WORDS: Bo Torrey
It’s hard to feel sad when you’re riding Snowbird’s tram to the top of 11,000-foot Hidden Peak, but on this particular ride in late August to attend the memorial of my friend, Matt Heffernan, every passenger carried heavy, mixed emotions. Heffernan was 23 when he passed away in a cliff-jumping accident on August 15th. On the one hand, I felt happy and fortunate to have known such a great guy. At the same time, I felt empty; he wasn’t here to share this experience with us. If he had been in this tram with us, he would have been scoping lines and pointing out cliffs to come back to hit next winter.
As we approached the dock, the passengers on board started a loud chant: “Heffy, Heffy, Heffy!” When the tram doors opened, you could feel the cool summer breeze and the undeniable love for Matt. Hundreds of people showed up to pay their respects.
Matt would have loved the gathering. One of his favorite things to do was climb to the top of a mountain, drink a couple beers, and watch the sunset with friends. So that’s exactly what we did. Over 500 people gathered at the top of the Little Cloud chairlift to celebrate Matt. We shared stories, tears, laughs, and the overwhelming appreciation of the time we all had with him. I kept hearing: “Only Matt could bring everybody together like this.” It didn’t matter if you knew him his entire life or had only spent one chairlift ride with him, Matt connected so well with so many different people because you could see in him what you wanted to see in yourself. He was driven, caring, intelligent, goofy, optimistic, and constantly looking for the next boundary-pushing thrill. We always joked that if you introduced Matt to a new sport, it wouldn’t be long before he left you in the dust and started showing you the ropes.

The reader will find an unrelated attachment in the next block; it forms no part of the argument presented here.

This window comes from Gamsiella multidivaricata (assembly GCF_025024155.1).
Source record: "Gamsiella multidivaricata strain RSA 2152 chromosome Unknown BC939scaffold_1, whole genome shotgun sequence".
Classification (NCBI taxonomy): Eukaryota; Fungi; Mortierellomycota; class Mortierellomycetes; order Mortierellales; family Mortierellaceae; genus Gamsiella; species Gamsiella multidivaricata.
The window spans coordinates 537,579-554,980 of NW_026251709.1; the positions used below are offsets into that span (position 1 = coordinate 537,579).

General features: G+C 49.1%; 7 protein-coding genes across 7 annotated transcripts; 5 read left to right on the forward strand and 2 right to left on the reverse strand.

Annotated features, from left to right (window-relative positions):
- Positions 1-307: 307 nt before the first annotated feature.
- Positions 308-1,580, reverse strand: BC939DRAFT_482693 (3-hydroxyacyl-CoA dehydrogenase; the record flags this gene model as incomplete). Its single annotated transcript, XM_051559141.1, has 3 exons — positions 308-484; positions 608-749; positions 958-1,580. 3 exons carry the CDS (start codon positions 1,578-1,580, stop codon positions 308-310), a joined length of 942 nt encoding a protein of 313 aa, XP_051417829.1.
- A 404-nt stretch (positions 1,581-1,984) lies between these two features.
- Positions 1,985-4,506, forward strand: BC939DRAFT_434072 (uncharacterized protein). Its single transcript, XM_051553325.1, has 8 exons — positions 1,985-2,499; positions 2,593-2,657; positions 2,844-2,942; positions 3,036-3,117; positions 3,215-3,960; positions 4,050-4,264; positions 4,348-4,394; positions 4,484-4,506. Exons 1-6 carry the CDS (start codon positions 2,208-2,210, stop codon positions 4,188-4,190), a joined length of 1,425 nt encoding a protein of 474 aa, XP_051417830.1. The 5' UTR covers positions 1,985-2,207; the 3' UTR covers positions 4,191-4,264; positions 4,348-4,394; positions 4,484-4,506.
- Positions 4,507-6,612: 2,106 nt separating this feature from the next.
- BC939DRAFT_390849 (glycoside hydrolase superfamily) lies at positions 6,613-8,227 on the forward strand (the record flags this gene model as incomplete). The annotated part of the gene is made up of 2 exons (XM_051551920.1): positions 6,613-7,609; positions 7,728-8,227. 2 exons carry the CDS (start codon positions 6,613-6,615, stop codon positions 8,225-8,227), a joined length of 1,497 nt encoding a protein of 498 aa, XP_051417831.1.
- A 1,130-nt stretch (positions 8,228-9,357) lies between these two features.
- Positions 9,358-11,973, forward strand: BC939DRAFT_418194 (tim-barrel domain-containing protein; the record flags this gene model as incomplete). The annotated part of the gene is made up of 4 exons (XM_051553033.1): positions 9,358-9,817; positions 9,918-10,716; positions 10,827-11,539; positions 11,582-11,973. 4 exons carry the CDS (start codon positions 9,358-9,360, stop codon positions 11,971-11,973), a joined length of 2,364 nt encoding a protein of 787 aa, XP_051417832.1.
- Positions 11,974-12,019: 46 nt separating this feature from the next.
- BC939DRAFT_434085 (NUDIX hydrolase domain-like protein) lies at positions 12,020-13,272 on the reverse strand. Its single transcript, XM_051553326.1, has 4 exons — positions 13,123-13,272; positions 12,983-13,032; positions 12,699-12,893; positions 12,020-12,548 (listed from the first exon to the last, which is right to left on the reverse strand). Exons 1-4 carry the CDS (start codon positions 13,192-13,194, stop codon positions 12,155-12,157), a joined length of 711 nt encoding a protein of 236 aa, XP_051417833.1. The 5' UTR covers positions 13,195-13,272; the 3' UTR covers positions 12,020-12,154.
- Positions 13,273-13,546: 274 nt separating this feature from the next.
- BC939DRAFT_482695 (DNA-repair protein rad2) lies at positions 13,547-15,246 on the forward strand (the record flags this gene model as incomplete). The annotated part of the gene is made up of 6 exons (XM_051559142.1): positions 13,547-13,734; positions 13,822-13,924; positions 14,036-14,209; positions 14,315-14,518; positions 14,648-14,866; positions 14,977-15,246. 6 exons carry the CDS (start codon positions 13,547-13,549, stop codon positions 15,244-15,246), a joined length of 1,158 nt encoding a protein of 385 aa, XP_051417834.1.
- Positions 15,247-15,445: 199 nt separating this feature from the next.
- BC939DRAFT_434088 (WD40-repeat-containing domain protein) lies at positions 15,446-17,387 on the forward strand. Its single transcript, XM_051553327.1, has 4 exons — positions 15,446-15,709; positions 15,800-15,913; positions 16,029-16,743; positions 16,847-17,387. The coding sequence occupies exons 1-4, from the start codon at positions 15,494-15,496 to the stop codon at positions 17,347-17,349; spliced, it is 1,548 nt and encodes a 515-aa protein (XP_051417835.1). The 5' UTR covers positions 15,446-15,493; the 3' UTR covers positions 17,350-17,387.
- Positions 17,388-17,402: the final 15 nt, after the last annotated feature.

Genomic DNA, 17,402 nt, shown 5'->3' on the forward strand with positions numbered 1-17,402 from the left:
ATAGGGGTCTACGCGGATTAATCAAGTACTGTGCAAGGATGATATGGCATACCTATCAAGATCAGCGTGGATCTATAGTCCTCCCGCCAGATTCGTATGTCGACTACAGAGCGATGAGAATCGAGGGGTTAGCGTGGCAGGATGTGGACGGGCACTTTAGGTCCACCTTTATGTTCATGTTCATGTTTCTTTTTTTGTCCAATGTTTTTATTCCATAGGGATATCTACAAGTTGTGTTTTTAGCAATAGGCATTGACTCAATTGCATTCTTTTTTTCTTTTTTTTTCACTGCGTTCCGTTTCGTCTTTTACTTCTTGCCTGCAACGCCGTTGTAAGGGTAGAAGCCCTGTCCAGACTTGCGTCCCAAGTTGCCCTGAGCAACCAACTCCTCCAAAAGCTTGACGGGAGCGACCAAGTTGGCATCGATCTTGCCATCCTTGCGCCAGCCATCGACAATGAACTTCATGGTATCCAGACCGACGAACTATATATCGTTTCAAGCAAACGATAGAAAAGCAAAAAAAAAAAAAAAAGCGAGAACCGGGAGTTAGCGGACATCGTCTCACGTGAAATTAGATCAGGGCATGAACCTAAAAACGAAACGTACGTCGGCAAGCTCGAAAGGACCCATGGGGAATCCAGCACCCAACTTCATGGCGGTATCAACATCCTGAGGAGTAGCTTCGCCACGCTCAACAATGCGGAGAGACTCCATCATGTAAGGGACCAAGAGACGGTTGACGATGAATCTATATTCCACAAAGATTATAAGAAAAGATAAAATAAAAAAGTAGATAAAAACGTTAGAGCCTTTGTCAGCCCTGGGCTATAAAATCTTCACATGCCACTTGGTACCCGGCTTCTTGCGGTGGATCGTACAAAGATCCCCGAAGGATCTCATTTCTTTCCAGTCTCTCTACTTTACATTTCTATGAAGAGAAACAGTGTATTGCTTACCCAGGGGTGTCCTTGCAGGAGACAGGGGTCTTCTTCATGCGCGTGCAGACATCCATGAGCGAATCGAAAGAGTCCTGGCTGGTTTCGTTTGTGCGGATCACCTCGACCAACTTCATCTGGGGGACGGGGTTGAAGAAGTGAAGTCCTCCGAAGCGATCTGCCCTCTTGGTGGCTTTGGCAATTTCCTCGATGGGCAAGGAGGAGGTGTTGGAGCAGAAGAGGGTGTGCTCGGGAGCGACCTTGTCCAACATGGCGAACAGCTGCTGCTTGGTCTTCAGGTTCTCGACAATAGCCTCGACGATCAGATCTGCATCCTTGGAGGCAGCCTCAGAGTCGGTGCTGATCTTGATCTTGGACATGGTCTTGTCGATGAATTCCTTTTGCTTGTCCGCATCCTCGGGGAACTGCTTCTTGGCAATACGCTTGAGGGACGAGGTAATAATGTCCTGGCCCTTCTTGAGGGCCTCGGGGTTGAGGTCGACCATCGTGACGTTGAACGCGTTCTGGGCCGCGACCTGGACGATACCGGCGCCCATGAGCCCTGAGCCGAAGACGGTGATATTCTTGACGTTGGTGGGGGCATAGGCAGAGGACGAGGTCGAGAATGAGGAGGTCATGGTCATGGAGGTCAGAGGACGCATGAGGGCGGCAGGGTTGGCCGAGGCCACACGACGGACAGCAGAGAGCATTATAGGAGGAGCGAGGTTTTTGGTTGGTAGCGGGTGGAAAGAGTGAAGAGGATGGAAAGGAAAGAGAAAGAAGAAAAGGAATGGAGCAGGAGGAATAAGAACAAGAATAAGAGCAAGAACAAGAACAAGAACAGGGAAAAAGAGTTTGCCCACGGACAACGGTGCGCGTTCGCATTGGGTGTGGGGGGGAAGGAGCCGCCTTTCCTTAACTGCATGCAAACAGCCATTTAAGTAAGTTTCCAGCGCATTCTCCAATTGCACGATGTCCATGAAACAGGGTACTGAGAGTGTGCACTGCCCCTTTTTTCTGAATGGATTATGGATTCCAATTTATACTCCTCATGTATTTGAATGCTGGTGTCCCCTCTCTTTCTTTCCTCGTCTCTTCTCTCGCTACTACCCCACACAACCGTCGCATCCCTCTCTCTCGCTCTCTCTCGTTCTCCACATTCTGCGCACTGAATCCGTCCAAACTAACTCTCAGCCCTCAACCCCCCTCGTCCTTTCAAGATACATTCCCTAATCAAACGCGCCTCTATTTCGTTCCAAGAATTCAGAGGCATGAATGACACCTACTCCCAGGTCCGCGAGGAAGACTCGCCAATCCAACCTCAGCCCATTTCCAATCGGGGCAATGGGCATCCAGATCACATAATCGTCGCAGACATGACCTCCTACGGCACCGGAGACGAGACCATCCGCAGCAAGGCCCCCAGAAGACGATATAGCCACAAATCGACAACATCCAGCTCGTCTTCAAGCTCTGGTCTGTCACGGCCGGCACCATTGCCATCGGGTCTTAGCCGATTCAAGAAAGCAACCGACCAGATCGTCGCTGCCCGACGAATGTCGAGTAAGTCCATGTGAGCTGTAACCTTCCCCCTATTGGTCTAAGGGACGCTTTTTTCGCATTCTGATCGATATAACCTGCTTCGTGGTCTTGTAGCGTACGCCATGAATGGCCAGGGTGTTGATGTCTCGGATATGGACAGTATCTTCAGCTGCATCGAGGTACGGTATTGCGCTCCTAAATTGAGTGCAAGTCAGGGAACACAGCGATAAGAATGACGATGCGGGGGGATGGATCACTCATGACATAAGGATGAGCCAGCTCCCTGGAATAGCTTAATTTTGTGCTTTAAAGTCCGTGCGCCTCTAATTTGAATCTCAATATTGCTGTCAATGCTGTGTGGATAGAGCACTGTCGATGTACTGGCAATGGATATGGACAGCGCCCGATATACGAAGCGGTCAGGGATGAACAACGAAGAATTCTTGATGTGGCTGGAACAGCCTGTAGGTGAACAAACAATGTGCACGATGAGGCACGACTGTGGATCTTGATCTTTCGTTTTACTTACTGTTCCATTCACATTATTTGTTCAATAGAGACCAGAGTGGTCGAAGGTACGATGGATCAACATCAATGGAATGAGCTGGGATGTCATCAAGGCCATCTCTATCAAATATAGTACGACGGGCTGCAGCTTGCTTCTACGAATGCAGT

Matt was a park skier when he moved to Utah in 2009. He spent the majority of his first winter sliding rails and hitting perfectly groomed jumps. He’d be the first to tell you: “I’m from Ohio and I suck at skiing powder.” But that changed as soon as he got his first season pass to Snowbird. I played tour guide his first season skiing and showed him all the popular hits and secret stashes. We opened his eyes to a new mountain and a new way to approach skiing. Two years later and Matt became our guide, sending smooth threes into tight chutes and straightlining triple-stagers like he had been doing it his entire life. That was Matt for you; he had so much natural talent and so much confidence that we were constantly left in awe. Nothing seemed to slow him down, other than maybe a few too many $5 shot-and-beer combos at the Tram Club, but even then he was showing you up and bouncing around the room chatting up every table. Matt’s passion for skiing was so strong that he put his accounting degree on hold for the moment, choosing instead to ski almost every day of the week. He didn’t mind living paycheck to paycheck and working a fluff job if it meant he could be on the mountain every day.
Losing a close friend is an ugly part of life. You never want to forget about the good times you spent together, but life must move forward and with that comes a new perspective. Matt taught me the importance of life, friendship, adventure, and opportunity. I’ll never forget the words that Kyle Harmon spoke at Matt’s ceremony: “There are two ways to look at every situation: the negative way and the positive way. And we all know how Matt would look at things.” It was always the positive way for Matt. He will always remind me to constantly challenge myself and to never take things too seriously. As he would always say, “Have fun, go fast, and do something crazy.”
Bo Torrey works at the Utah Avalanche Center and was a friend to Matt Heffernan.